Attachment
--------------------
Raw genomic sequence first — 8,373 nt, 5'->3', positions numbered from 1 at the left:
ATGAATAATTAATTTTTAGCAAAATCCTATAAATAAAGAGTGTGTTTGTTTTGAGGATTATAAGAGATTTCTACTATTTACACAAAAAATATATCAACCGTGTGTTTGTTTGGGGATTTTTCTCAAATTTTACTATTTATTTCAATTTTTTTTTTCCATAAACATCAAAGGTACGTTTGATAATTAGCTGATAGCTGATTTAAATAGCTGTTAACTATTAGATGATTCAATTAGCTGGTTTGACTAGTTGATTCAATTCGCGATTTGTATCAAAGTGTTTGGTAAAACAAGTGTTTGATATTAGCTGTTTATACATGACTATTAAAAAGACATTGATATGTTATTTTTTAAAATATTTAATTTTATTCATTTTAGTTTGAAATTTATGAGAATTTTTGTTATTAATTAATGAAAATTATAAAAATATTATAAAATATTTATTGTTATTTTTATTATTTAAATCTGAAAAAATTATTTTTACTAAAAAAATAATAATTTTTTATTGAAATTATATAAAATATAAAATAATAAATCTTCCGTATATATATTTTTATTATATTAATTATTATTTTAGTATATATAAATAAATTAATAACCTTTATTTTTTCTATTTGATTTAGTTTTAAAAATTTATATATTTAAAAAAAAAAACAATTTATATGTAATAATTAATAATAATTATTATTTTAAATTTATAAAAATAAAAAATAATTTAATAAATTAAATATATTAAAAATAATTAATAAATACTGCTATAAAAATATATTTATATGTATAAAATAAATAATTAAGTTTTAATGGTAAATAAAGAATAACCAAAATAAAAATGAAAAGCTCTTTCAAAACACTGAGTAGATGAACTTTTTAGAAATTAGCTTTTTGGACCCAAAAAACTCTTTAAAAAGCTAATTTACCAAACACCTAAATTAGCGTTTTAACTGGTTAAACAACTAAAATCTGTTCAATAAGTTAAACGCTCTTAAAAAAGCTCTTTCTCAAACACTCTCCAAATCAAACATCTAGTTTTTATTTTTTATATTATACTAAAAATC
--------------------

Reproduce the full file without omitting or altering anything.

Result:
Raw genomic sequence first — 8,373 nt, 5'->3', positions numbered from 1 at the left:
ATGAATAATTAATTTTTAGCAAAATCCTATAAATAAAGAGTGTGTTTGTTTTGAGGATTATAAGAGATTTCTACTATTTACACAAAAAATATATCAACCGTGTGTTTGTTTGGGGATTTTTCTCAAATTTTACTATTTATTTCAATTTTTTTTTTCCATAAACATCAAAGGTACGTTTGATAATTAGCTGATAGCTGATTTAAATAGCTGTTAACTATTAGATGATTCAATTAGCTGGTTTGACTAGTTGATTCAATTCGCGATTTGTATCAAAGTGTTTGGTAAAACAAGTGTTTGATATTAGCTGTTTATACATGACTATTAAAAAGACATTGATATGTTATTTTTTAAAATATTTAATTTTATTCATTTTAGTTTGAAATTTATGAGAATTTTTGTTATTAATTAATGAAAATTATAAAAATATTATAAAATATTTATTGTTATTTTTATTATTTAAATCTGAAAAAATTATTTTTACTAAAAAAATAATAATTTTTTATTGAAATTATATAAAATATAAAATAATAAATCTTCCGTATATATATTTTTATTATATTAATTATTATTTTAGTATATATAAATAAATTAATAACCTTTATTTTTTCTATTTGATTTAGTTTTAAAAATTTATATATTTAAAAAAAAAAACAATTTATATGTAATAATTAATAATAATTATTATTTTAAATTTATAAAAATAAAAAATAATTTAATAAATTAAATATATTAAAAATAATTAATAAATACTGCTATAAAAATATATTTATATGTATAAAATAAATAATTAAGTTTTAATGGTAAATAAAGAATAACCAAAATAAAAATGAAAAGCTCTTTCAAAACACTGAGTAGATGAACTTTTTAGAAATTAGCTTTTTGGACCCAAAAAACTCTTTAAAAAGCTAATTTACCAAACACCTAAATTAGCGTTTTAACTGGTTAAACAACTAAAATCTGTTCAATAAGTTAAACGCTCTTAAAAAAGCTCTTTCTCAAACACTCTCCAAATCAAACATCTAGTTTTTATTTTTTATATTATACTAAAAATC